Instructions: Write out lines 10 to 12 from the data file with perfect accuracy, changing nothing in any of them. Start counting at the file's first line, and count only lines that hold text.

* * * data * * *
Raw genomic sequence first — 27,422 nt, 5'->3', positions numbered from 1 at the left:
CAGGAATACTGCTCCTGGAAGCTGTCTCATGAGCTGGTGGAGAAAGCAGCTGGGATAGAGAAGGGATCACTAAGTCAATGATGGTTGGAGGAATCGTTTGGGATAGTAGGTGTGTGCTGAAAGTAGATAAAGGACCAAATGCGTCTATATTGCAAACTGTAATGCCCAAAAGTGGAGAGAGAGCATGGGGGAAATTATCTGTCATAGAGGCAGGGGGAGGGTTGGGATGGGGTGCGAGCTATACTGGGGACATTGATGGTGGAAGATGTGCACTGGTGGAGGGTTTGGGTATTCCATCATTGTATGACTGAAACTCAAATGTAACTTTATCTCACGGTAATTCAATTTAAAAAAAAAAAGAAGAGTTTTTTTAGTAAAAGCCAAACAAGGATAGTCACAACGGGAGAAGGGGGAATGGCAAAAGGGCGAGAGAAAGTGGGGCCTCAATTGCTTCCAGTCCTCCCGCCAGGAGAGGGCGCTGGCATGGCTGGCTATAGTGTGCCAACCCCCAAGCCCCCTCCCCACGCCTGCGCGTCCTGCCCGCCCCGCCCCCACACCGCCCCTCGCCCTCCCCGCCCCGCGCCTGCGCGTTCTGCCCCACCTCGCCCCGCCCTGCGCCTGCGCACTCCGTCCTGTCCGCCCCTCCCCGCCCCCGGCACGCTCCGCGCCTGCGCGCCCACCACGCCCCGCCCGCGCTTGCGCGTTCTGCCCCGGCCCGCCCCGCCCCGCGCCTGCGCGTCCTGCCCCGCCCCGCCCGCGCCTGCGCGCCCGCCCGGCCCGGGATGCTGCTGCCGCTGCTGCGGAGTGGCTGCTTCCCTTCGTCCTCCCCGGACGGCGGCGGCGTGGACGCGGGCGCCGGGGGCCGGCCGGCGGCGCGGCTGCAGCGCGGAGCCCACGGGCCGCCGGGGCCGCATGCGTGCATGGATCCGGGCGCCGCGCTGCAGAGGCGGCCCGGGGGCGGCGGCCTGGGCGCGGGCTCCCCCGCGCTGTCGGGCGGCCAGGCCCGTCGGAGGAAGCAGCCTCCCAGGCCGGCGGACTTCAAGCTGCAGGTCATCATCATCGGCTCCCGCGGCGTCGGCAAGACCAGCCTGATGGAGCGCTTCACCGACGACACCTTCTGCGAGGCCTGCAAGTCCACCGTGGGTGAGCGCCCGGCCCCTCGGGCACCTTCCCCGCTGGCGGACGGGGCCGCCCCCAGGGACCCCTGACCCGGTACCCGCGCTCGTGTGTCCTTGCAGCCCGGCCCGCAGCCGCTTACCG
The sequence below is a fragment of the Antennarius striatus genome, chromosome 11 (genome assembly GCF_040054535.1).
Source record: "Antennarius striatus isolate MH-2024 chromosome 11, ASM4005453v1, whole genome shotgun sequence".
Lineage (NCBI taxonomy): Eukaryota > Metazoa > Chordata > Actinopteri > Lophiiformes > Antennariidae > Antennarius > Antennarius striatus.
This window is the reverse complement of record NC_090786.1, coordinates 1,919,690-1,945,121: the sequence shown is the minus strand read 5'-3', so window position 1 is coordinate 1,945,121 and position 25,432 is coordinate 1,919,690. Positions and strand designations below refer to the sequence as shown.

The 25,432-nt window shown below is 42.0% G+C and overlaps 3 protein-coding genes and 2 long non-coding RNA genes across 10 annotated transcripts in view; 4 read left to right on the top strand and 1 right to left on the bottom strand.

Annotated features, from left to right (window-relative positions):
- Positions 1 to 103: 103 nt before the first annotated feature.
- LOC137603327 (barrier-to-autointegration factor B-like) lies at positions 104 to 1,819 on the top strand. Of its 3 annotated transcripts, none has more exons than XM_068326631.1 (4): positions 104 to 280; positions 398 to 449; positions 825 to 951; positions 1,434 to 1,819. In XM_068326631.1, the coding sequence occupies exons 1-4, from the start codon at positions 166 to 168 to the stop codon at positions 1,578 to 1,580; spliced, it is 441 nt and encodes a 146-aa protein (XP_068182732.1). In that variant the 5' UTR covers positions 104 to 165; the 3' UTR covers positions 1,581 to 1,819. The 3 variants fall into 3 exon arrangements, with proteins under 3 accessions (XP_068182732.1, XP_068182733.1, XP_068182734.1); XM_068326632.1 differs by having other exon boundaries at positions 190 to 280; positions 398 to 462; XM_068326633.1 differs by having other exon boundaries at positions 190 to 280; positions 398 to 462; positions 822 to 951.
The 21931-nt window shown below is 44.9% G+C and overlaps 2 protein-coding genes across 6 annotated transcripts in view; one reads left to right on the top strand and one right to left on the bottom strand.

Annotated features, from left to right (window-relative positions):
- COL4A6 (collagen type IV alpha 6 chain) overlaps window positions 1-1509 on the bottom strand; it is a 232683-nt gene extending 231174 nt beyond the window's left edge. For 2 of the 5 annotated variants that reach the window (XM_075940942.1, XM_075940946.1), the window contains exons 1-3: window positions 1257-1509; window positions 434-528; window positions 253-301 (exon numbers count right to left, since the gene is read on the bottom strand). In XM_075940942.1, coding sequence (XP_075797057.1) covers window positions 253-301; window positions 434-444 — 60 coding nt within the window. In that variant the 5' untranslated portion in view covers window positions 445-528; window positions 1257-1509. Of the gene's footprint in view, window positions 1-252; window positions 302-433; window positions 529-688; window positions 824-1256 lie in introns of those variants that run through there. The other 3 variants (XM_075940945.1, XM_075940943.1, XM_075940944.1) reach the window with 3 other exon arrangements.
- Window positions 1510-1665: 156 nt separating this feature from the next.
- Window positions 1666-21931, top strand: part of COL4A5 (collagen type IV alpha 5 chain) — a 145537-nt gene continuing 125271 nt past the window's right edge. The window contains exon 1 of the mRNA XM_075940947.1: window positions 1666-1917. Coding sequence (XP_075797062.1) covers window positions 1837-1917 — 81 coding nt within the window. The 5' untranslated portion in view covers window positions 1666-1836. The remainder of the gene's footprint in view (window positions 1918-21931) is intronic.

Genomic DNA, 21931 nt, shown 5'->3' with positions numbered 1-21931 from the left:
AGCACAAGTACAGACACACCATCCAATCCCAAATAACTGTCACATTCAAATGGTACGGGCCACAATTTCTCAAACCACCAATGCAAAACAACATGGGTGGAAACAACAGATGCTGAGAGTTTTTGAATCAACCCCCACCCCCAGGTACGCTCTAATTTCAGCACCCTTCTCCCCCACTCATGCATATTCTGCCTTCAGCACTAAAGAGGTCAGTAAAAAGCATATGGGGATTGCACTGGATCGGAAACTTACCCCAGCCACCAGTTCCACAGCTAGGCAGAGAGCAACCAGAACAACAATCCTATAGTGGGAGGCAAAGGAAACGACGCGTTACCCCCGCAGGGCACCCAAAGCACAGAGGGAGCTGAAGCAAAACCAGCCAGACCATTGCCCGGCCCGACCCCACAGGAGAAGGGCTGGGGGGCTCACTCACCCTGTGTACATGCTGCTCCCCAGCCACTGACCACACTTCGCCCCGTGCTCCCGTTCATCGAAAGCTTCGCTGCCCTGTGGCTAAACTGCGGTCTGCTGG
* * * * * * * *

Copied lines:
- LOC137603327 (barrier-to-autointegration factor B-like) lies at positions 104 to 1,819 on the top strand. Of its 3 annotated transcripts, none has more exons than XM_068326631.1 (4): positions 104 to 280; positions 398 to 449; positions 825 to 951; positions 1,434 to 1,819. In XM_068326631.1, the coding sequence occupies exons 1-4, from the start codon at positions 166 to 168 to the stop codon at positions 1,578 to 1,580; spliced, it is 441 nt and encodes a 146-aa protein (XP_068182732.1). In that variant the 5' UTR covers positions 104 to 165; the 3' UTR covers positions 1,581 to 1,819. The 3 variants fall into 3 exon arrangements, with proteins under 3 accessions (XP_068182732.1, XP_068182733.1, XP_068182734.1); XM_068326632.1 differs by having other exon boundaries at positions 190 to 280; positions 398 to 462; XM_068326633.1 differs by having other exon boundaries at positions 190 to 280; positions 398 to 462; positions 822 to 951.
The 21931-nt window shown below is 44.9% G+C and overlaps 2 protein-coding genes across 6 annotated transcripts in view; one reads left to right on the top strand and one right to left on the bottom strand.

Annotated features, from left to right (window-relative positions):